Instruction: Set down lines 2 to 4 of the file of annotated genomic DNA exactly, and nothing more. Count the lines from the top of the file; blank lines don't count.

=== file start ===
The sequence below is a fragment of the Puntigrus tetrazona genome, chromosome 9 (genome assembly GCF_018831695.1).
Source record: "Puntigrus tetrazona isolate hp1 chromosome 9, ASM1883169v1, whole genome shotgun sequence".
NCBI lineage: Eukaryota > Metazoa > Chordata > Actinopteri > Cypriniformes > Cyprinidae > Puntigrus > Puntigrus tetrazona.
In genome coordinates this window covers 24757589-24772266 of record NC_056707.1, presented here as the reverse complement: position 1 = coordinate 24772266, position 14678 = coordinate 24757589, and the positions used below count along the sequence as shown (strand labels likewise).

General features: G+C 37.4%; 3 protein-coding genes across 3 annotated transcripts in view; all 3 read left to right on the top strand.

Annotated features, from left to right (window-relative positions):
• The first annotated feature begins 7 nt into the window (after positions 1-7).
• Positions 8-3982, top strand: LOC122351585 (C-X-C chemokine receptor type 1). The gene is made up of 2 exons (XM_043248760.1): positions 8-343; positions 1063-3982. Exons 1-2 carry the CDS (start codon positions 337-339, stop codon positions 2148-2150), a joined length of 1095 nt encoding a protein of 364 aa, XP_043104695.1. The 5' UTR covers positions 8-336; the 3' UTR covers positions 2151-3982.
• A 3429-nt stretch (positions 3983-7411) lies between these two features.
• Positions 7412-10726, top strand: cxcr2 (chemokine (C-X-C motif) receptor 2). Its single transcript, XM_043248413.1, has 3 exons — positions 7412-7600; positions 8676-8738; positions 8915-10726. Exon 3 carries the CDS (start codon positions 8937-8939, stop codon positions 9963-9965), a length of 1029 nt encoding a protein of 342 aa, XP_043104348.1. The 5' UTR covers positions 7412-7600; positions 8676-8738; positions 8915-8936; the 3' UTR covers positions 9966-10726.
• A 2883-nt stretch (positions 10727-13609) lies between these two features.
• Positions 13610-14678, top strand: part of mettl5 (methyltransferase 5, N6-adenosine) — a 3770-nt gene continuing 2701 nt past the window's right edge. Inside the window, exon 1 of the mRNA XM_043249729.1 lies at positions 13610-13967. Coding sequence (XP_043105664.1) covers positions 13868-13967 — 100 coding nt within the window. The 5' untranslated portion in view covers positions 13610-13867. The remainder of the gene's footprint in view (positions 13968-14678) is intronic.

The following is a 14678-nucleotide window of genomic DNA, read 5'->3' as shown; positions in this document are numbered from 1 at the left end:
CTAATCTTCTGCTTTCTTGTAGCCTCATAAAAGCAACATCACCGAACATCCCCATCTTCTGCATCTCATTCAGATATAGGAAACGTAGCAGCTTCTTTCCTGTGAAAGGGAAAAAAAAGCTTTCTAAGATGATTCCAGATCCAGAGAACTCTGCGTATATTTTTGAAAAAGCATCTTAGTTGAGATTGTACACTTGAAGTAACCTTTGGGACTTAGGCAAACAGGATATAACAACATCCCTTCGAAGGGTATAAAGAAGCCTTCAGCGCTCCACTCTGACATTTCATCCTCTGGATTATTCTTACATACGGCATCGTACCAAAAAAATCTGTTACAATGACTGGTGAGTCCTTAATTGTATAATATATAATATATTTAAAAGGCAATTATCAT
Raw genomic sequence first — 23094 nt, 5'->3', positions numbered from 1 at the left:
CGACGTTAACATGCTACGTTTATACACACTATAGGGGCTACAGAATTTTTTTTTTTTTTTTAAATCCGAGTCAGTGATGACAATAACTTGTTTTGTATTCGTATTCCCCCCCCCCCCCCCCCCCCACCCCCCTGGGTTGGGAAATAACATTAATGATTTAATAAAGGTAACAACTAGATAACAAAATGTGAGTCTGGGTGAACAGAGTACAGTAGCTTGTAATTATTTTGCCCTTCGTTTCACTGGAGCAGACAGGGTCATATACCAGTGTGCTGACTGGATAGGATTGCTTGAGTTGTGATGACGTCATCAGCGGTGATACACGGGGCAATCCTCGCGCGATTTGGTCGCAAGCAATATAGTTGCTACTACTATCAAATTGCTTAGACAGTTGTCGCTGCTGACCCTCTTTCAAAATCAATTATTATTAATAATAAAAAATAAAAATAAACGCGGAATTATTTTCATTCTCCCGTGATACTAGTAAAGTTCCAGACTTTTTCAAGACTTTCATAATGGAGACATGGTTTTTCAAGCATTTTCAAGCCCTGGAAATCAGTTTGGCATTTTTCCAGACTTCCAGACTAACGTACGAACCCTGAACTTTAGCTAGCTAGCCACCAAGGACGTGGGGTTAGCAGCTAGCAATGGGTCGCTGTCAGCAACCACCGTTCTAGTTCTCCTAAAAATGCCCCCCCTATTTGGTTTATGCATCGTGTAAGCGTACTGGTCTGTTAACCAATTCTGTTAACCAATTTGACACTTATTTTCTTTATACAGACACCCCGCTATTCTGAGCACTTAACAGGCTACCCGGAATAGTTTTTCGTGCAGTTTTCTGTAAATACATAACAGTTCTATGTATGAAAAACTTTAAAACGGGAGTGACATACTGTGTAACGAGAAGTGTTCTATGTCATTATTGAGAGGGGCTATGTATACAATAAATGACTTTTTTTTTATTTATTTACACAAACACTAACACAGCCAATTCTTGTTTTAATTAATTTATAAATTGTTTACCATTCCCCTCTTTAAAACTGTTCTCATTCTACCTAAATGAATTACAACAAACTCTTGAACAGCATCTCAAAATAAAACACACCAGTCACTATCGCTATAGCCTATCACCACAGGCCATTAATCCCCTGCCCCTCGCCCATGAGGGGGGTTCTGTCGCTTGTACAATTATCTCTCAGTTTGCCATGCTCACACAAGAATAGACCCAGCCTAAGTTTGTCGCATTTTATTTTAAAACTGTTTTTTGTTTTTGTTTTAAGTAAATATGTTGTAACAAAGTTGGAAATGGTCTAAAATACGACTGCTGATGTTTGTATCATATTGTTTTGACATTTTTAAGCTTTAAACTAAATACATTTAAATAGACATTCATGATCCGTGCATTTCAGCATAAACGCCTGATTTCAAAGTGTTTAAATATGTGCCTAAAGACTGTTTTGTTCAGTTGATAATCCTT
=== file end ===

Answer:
Source record: "Puntigrus tetrazona isolate hp1 chromosome 9, ASM1883169v1, whole genome shotgun sequence".
NCBI lineage: Eukaryota > Metazoa > Chordata > Actinopteri > Cypriniformes > Cyprinidae > Puntigrus > Puntigrus tetrazona.
In genome coordinates this window covers 24757589-24772266 of record NC_056707.1, presented here as the reverse complement: position 1 = coordinate 24772266, position 14678 = coordinate 24757589, and the positions used below count along the sequence as shown (strand labels likewise).